|Module Title||EARTH MATERIALS|
|Co-ordinator||Dr Nick Pearce|
|Other staff||Dr Ron Fuge, Dr Bill Perkins|
|Course delivery||Lecture||22 Hours 11 x 2 hours|
|Practical||22 Hours 11 x 2 hours|
|Assessment||Exam||2 Hours Written exam.||60%|
|Continuous assessment||Continuous assessment of Laboratory Practicals by submission of practical note book.||40%|
|Resit assessment||Re-submission of practical notebook (40%) and 2 hour re-sit examination (60%).|
This module considers the origin of the elements, their goechemical classification and behaviour. The distribution of elements within the Earth as a whole will be considered and their behaviour during the major geological processes will be discussed. Applications of isotope geochemistry will be described. The module will relate rock and mineral chemistry to their modes of origins through a series of petrological and numerical practicals, and will provide an integrated approach to petrogenesis. Finally, the applications of geochemistry will be discussed in relation to environmental quality, describing the relationship between natural background, derived from the underlying rocks and modifications due to human activity.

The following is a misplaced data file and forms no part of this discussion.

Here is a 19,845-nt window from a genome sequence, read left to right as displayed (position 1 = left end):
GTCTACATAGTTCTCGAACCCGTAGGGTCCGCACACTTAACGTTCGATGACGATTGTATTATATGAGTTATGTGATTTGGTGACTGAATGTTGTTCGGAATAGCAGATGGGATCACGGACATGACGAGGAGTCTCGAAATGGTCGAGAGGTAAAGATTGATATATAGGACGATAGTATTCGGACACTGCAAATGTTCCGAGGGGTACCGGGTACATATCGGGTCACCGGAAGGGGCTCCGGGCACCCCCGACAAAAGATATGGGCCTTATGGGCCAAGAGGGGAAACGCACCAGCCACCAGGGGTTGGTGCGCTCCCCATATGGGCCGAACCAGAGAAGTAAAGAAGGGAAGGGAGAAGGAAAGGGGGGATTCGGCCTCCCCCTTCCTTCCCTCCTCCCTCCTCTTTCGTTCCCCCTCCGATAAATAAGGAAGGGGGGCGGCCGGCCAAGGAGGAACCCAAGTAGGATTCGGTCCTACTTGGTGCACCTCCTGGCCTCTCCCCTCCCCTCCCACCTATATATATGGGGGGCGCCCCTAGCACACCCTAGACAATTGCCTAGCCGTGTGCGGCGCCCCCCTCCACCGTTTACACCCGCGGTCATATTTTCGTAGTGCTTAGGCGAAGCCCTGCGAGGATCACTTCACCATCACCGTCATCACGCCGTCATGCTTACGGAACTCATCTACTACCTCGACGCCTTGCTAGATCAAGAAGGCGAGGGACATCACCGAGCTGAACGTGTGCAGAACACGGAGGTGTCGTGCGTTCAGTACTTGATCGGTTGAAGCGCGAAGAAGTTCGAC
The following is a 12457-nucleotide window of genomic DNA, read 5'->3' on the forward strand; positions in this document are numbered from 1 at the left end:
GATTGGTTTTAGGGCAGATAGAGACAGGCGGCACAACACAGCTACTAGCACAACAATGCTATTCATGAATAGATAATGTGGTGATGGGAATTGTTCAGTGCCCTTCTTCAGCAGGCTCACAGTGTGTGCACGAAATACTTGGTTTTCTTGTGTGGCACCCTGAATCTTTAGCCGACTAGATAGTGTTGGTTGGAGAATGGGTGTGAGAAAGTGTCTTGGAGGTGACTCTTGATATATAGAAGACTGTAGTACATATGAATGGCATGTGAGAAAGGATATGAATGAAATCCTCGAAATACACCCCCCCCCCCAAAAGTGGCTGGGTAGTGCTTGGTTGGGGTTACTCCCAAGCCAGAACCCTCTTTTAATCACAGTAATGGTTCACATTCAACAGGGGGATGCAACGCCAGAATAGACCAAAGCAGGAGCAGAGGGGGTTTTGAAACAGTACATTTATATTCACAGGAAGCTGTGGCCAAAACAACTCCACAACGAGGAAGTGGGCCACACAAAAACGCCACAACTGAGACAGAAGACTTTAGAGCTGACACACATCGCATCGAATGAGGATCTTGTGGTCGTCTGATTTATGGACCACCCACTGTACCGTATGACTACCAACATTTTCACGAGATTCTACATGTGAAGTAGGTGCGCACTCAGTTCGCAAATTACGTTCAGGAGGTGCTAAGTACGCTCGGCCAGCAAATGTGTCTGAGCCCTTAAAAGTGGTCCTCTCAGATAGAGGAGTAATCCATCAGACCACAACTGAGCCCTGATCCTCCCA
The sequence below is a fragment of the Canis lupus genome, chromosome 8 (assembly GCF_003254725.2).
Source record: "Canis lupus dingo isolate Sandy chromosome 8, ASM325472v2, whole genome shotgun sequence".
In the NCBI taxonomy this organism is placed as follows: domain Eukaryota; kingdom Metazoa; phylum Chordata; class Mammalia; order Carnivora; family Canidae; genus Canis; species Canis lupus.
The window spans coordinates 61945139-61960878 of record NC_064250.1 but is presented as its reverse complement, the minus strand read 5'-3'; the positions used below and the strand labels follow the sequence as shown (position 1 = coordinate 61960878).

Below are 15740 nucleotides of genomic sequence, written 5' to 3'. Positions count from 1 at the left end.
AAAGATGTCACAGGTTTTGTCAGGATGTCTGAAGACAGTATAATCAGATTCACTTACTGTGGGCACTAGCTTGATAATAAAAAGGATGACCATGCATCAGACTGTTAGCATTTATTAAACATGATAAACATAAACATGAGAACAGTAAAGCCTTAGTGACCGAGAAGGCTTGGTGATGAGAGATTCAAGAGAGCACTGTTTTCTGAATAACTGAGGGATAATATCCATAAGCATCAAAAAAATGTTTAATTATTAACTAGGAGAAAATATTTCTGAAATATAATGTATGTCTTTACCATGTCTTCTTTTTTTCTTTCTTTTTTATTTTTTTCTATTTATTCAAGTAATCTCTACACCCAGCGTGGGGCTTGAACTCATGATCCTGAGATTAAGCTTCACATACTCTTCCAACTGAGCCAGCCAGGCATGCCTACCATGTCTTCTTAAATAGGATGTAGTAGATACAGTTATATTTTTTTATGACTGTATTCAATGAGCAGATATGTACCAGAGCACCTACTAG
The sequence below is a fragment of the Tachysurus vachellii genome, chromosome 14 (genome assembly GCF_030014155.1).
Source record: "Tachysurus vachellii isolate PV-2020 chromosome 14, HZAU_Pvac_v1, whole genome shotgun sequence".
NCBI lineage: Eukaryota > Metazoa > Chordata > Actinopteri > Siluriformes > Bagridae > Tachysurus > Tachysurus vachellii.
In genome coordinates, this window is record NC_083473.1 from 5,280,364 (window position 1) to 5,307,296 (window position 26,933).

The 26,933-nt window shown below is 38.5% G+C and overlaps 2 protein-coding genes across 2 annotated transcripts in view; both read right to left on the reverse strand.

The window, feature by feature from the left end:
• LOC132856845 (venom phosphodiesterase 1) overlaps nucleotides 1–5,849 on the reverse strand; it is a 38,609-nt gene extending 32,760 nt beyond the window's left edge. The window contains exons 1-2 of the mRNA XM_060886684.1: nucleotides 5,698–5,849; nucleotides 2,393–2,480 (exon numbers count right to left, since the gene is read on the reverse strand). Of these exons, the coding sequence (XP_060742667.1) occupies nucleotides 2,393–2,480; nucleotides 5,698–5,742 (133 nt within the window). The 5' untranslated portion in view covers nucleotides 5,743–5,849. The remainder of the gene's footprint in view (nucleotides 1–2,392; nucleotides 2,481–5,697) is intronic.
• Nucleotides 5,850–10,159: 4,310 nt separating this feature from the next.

To introduce students to the basic principles of geochemistry and its applications, and to outline the relationships which exist between the geochemistry, mineraology and petrology ofthe solid materials which make up the planet.
On completion of this module, students should be able to demonstrate:
G. Faure. Principles of Applications of Geochemistry.
G. Faure. Principles of Isotope Geology.
R.C.O. Gill. Chemical Fundamentals of Geology.
R.C.O. Gill (editor). Modern Analytical Geochemistry.
P. Henderson. Inorganic Geochemsitry.
K.B. Krauskopf and D.K. Bird. Introduction to Geochemistry.
B. Mason and C.B. Moore. Principles of Geochemistry.